Breach Readiness - From Prevention To Early Detection & Rapid Response

By Venkatesh Subramaniam, Global Chief Information Security Officer, Ocwen Financial Solutions

The growing wave of digitization, while providing excellent productivity gains to organizations and value to customers, has also increased the cyberattack surface by exposing non-public information hitherto contained in the data center. Such sensitive information is now exposed through web services and also accessible over mobile devices as part of the digital economy to meet expectations of customers and partners. At the same time, attacks have also grown in sophistication and have moved from a carpet bombing opportunistic mode to well-researched targeted ones - many a time backed by nation states. A lucrative and organized underground market for stolen information makes the attack effort worthwhile. In this highly dynamic environment, the first step in the security maturity curve for an organization is without doubt implement controls considered basic security hygiene like Firewalls, IPS, Web Proxy, AntiVirus, SIEM etc. The next step where organization tend to fail - to configure these security devices appropriately to ensure the organization gets best bang for the buck. This failure is due to both lack of skills as well as lack of attention to detail. The security devices are implemented as a check in the box to please a regulator or some senior management or “to keep up with industry Joneses”. There is very little active monitoring and fine tuning of these systems to derive optimum value. It is very important to get this right.

However, what I would like to cover here is something that goes even beyond this. Organizations in critical sectors like finance and telecom would have most likely/hopefully checked the above boxes. With sophistication in attacks increasing, it is important for critical sectors to look beyond prevention measures, and build capabilities around early detection and rapid response. This also holds true for other organizations where a leak of sensitive information would have significant operation and/or strategic impact, and where there is a low risk appetite. A breach readiness exercise is something I would strongly urge such organizations to plan for. It differs from the traditional penetration testing exercise in that a pentest is more to discover exploitable vulnerabilities whereas a breach detection exercise would gauge the on ground capabilities of your organization to detect and respond to an attack.

The key goal of a breach readiness exercise is to understand the current state on 2 key metrics - Mean Time to Detect and Mean Time to Contain, and develop plans to improve the same. A cyberattack typically goes through multiple stages like Reconnaissance, Exploitation, Privilege Escalation, Lateral Movement and finally Data Exfiltration. We should be able to get the two key metrics for each of the stages. This breach readiness exercise should go beyond a table top exercise for cyberattack readiness. It should include an actual simulation exercise via different attack vectors like email and web and also include people aspects like social engineering. It is important to do the test uninformed to the detection and response teams, and equally important that the exercise is non-invasive. If a consulting partner is used for such an exercise, the security team should be in close coordination to determine to what extent systems can be penetrated. The exercise can also be done in multiple phases - one for core systems in the data center and another for remote locations. Detailed technical reports should be made available of the exercise that includes specifics of each attack, blind spots in monitoring, and detection and containment time period. The exercise should also assess the incident escalation mechanism, and whether all stakeholders, internal and external, have been identified for communication. The exercise should just fall short of notification to any external stakeholders. The report should also include specific recommendations for fine tuning and improvement. Based on the above, organizations can invest further on improved detection capabilities. Sometimes, it may not even require an investment, just better focus on some areas. It is very important for organizations to have detailed breach response escalation and communication procedures - which includes involvement of internal stakeholders like senior management and the public relations office, as well as external stakeholders like the CERT and any other regulatory bodies. The readiness exercise should test for availability of contact details of all such stakeholders including message communication formats.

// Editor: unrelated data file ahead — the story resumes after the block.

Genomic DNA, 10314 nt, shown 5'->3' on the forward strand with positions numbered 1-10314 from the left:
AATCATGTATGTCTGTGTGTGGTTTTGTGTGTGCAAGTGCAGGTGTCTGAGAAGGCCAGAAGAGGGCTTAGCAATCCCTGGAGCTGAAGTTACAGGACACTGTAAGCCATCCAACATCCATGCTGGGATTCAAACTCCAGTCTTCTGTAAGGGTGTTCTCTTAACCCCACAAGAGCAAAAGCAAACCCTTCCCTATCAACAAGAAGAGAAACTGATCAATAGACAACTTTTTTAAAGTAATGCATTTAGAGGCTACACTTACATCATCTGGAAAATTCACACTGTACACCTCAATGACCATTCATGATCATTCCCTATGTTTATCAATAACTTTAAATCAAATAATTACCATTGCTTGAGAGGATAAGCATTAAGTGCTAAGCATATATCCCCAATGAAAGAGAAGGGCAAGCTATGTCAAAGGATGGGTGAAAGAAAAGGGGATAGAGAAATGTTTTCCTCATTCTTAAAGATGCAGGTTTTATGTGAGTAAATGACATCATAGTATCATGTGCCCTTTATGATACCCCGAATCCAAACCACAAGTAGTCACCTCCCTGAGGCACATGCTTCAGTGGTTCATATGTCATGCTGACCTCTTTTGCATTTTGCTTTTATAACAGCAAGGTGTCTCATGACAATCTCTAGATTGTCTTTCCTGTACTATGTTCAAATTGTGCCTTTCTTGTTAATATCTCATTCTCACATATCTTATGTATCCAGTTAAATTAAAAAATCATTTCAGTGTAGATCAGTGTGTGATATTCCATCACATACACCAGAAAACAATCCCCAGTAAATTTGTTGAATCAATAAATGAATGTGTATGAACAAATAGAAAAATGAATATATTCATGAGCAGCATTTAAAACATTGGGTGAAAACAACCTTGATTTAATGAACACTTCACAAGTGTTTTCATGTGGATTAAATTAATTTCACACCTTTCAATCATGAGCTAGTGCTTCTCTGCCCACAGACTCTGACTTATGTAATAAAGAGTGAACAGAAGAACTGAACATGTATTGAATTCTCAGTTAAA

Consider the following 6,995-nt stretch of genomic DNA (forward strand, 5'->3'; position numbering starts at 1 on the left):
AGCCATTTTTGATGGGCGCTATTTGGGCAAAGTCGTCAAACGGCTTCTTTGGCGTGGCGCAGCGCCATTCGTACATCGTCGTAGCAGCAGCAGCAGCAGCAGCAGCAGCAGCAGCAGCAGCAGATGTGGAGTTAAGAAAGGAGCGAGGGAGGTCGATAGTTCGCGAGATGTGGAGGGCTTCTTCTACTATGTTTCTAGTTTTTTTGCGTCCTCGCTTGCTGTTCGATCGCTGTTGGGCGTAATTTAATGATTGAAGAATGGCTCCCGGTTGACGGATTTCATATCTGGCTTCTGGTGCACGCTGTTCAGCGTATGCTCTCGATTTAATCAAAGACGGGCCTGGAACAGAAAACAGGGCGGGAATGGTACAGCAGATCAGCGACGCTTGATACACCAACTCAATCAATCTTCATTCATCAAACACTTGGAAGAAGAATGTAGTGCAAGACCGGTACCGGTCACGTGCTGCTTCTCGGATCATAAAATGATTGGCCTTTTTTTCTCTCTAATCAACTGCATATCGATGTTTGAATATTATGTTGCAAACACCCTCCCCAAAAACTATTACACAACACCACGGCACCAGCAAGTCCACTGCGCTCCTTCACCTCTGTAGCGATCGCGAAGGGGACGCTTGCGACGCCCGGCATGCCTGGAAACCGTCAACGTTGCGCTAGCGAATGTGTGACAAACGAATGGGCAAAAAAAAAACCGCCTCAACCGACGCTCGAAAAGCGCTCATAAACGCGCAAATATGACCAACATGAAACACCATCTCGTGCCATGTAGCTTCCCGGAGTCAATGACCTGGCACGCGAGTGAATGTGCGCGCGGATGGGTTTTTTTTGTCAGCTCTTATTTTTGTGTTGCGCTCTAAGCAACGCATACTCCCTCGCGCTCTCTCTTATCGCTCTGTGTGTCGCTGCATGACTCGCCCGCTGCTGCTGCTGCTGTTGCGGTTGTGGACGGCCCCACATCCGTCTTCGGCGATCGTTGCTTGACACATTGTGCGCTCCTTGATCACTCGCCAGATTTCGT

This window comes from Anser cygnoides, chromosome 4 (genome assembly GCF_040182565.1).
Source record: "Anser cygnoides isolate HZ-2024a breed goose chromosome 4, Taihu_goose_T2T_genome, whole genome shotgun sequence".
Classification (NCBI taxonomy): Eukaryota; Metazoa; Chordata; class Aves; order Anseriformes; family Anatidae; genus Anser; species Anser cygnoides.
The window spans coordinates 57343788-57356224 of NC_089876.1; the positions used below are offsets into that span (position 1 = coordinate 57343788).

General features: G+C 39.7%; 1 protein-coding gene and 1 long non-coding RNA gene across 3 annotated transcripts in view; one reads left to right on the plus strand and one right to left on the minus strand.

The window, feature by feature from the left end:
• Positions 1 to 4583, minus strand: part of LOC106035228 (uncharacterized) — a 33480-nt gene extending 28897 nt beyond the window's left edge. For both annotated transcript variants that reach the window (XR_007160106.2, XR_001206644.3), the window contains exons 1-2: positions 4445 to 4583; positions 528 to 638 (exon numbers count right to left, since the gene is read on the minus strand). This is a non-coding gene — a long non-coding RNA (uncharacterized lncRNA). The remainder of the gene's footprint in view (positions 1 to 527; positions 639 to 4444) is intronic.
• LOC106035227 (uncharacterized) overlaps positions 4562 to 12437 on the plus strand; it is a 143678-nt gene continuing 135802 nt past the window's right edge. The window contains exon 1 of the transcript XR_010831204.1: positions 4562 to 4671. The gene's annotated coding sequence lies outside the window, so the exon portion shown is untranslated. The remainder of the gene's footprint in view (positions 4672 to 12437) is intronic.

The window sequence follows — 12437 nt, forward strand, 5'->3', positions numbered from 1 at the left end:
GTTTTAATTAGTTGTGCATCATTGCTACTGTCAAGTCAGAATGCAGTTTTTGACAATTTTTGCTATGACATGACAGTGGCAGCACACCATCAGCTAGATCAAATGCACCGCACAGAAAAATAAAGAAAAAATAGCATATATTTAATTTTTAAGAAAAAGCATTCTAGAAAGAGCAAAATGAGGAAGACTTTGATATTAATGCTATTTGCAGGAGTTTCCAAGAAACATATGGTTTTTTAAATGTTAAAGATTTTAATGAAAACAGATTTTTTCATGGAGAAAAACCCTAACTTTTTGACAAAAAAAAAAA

Organizations need to improve their overall information security maturity even if they are in industries/sectors not traditionally a lucrative target. This is because the cost to initiate attacks is coming down and the legal framework in many countries is still not robust enough to deter the perpetrator. So a hack by a script kiddie creating nuisance value may be just around the corner. One other benefit of a breach readiness exercise is providing much needed assurance to senior management. A breach readiness exercise,executed through a competent third party will give a realistic picture to management while at the same time identifying necessary improvements for the security program.

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